Islamic Terrorism in India

Most Muslims are not terrorists, but most terrorists are Muslims

Archive for September 2nd, 2008

Islamists using YouTube to promote Islamic terrorism in India

Posted by jagoindia on September 2, 2008

One such video is here

Gujarat nudges out Kashmir on YouTube
7 Aug 2008, 0112 hrs IST, Himanshu Kaushik,TNN

AHMEDABAD: Gory visuals of the post-Godhra riots of 2002 are all over YouTube , along with messages of revenge.

One such clip ‘The Making of a Muslim Terrorist’ has the interview of a small boy who goes on to describe how a mob attacked houses, killed men and stripped women.

The 20-minute video, which instigates youth to become terrorists, has had nearly 90,000 hits. Another video titled ‘Attack on Islam by Hindus’ shows people wearing saffron bandanas on a rampage. Also featured are speeches of Hindutva leaders spewing venom against Muslims.

A five-part video titled ‘Hindu Extremists Killing Minorities In India’ has had nearly 10,000 hits and has been by a user identified as ‘longlivepakistan1’. It has numerous interviews of victims of the riots along with shots of the most affected areas.

Over 150-odd videos on Gujarat riots under titles like ‘Genocide of Gujarat’, ‘Gujarat Riots’ etc have been listed on YouTube .

A senior police official said these videos attempt to shift focus of ‘jehad’ from Kashmir to Gujarat. In comparison to Gujarat, clips on Kashmir are far too few. End

Also click Islamic Terrorists Using YouTube to Spread Propaganda

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Kota, SIMI hotspot in Rajasthan

Posted by jagoindia on September 2, 2008

SIMI stigma may sharpen polarisation in Kota
Rajan Mahan
Sunday, August 31, 2008, (Kota) Investigations into the Jaipur serial blasts in May have traced the trail to Kota in Rajasthan.

Sajid Mansuri, the alleged mastermind of the blasts lived for years here and allegedly turned it into a hotbed of activity for SIMI, the Students Islamic Movement of India.

Sajid has been arrested by the Gujarat police along with his seven alleged accomplices in Kota. Their families deny all the charges but the SIMI stigma has made Kota a deeply divided city.

A modest Dargah in Kota at the South Eastern tip of Rajasthan is in the eye of a storm after the arrests.

The Rajasthan Police claims three terror camps were held here over the past year. And the last one in January, the conspiracy behind the Jaipur blasts, was allegedly hatched by Sajid Mansuri.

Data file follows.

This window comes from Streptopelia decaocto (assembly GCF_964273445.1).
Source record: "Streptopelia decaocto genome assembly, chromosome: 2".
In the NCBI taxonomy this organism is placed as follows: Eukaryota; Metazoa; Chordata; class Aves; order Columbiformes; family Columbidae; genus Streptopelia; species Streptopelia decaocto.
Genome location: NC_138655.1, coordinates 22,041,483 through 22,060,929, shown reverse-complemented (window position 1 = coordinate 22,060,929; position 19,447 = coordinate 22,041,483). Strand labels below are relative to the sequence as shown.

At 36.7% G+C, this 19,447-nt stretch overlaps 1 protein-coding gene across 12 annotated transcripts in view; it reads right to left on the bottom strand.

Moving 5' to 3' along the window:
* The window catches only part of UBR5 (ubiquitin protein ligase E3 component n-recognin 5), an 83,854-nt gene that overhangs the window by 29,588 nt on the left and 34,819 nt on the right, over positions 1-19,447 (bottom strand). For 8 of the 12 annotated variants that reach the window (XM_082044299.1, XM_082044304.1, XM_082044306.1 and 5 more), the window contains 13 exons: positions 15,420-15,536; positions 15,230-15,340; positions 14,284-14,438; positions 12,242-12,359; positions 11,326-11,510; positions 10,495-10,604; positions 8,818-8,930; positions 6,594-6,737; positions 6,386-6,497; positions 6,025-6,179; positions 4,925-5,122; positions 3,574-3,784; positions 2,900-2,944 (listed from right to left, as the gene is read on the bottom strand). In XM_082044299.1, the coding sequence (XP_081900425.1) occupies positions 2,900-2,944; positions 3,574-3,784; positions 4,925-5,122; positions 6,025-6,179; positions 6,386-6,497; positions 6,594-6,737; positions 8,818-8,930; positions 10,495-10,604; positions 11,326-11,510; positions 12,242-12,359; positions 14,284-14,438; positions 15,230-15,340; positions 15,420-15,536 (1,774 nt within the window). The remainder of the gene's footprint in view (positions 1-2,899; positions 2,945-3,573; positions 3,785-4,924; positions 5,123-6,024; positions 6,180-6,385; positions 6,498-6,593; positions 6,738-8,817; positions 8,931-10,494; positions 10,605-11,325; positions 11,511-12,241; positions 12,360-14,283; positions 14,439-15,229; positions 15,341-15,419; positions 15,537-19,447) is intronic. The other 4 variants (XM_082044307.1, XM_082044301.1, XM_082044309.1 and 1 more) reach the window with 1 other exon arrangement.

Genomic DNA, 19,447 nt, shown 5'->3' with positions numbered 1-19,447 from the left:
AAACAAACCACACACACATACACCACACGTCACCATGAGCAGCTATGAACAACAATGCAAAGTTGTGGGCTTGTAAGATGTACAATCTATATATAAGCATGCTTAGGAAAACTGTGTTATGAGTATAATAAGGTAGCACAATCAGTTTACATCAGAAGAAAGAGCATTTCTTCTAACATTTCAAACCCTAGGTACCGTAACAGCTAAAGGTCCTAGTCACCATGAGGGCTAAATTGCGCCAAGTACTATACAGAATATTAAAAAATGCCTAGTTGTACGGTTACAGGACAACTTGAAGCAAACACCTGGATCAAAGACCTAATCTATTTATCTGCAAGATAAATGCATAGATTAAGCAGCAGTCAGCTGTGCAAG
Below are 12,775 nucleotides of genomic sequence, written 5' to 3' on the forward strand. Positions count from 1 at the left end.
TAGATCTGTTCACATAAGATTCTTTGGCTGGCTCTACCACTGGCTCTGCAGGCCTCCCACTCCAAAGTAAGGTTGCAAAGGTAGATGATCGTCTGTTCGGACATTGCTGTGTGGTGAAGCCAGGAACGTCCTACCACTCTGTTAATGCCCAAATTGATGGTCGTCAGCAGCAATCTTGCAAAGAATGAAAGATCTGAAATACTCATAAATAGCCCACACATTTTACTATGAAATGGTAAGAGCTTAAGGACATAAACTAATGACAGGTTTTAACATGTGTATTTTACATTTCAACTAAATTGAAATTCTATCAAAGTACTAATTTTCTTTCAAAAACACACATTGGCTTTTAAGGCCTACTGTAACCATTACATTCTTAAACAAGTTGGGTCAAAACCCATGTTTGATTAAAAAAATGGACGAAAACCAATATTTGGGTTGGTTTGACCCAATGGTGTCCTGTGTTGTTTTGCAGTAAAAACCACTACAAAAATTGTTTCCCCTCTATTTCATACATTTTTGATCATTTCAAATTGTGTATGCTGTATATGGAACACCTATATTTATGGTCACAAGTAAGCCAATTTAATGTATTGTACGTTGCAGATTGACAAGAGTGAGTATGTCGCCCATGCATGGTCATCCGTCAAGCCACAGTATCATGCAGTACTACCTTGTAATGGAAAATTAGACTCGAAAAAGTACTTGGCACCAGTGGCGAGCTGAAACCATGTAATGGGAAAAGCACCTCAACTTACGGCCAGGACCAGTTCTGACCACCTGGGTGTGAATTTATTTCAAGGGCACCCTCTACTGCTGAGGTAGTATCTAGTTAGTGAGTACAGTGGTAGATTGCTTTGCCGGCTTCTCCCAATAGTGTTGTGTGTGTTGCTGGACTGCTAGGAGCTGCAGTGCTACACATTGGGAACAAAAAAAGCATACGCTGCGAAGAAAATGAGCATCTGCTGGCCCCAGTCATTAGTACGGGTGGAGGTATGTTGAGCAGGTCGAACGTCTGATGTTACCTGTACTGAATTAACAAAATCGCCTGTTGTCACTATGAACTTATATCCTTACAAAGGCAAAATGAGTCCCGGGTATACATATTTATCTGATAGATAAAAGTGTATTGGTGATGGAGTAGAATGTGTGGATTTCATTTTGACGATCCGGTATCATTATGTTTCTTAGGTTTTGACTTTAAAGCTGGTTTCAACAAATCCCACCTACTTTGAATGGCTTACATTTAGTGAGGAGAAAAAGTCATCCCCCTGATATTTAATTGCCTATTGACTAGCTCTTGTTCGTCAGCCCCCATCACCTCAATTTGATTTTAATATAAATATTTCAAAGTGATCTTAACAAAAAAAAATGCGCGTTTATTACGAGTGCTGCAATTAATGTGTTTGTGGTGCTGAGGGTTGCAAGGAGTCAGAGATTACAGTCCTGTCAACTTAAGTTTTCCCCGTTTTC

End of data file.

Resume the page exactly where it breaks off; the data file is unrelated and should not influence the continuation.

But those charges have been questioned by the ones who live here, just as they have questioned the arrests made in Kota. Amongst the seven arrests are Ishaque Qureshi and his son Taufique in whose house Mansuri lived for nearly 4 years, after giving the Gujarat police the slip in 2002.

The police claim that changing his name to Salim and posing as a dealer of the regions famous Kota stone, he allegedly organised SIMI activities, with the help of father and son, who worked as homeopaths. Arrests have shocked their family and neighbours.

“We only knew him as Salim. He came with a wife and kids and rented our house. So many people, even rich ones, take in tenants. Is it a crime that we rented our house?” said Jamila, Ishaque Quereshi’s wife.

The extent of a ‘local hand’, if any, in the terror plot is unclear. But what is clear is that in recent years, Kota has been vulnerable to hardline influences, visible in its old city area, where the fear of communal violence is a legacy of the riots of 1989 and 1992, when the Ramjanmabhoomi became a flashpoint for tensions.

Further hardening polarisations was Muslims from here seeking Gulf employment bringing back Gulf money and Gulf ideas.

Today, over 40 per cent of Hindus have moved out of mixed mohallas, because of fears of growing radicalism.

“In masjids and madarsas in Kota, they regularly teach that ‘Islam is in danger’ and that they are all victims of injustice from the ‘Kafirs’. When this has been the climate in our mohallas for many years, it is no shock that Kota has become a SIMI centre,” said Brajesh Bhatnagar, resident of Ghantaghar area.

On the other side, there is massive mobilisation by the VHP and Bajrang Dal campaigns, including numerous trishul deekshas. In the past few years, even villages around Kota, like Suket, Sangod and Patan, have seen communal flare ups.

“Bajrang Dal, Shiv Sena people here say that to fight terrorism, they are raising a Durgavahini force. Is our Indian Army or govt unfit to tackle terrorism?” said a resident of Maqbara Mohalla in Kota.

“Instead if we try to organise our community we are immediately branded as terrorists,” he added.

But despite the fissures, reassuring signs still remain intact. Like Kota Doria sarees woven by Muslim weavers and sold by Hindu traders for centuries. And most residents hope, the SIMI stigma will not snap, the threads of a shared past.

Temples and mosques standing adjacent to each other are enduring symbols of Kota’s composite culture. But in recent years, extremist attitudes have escalated here.

Unless those are countered effectively, the polarisation could now intensify sharply. End

Further reading:  Shahbaz gives details of SIMI training camps

Posted in Indian Muslims, Islamofascism, Rajasthan, SIMI, State, Terrorism | Leave a Comment »

Some questions about Muslims that confounds non-Muslims

Posted by jagoindia on September 2, 2008

Questions that confound non-Muslims:

  • Why do Muslims insert Islam in all spheres of social and political debate even in countries where they are a minority?
  • Why do Muslims incorporate Islamic religious traditions in the public life of secular countries?
  • When will Muslims take a rational look at Quranic teachings and suppress those that demean other faith-based groups?
  • Why can’t Muslims accept that there is such a thing as Islamic terrorism, and summarily condemn it?
  • Why do Muslims deny that there flourishes the idea of an Islamic world order, one which is attractive to almost all Muslims?
  • Why is it that people of other faiths are antagonised by the Muslim minority as a group?
  • Can everybody else be wrong, and only Muslims, right…?

    Posted in Islam, Islamofascism, Muslims, Terrorism | Leave a Comment »

    Kashmir’s Accession to India: An Account By Sam Manekshaw

    Posted by jagoindia on September 2, 2008

    ‘Jawaharlal, do you want Kashmir, or do you want to give it away?’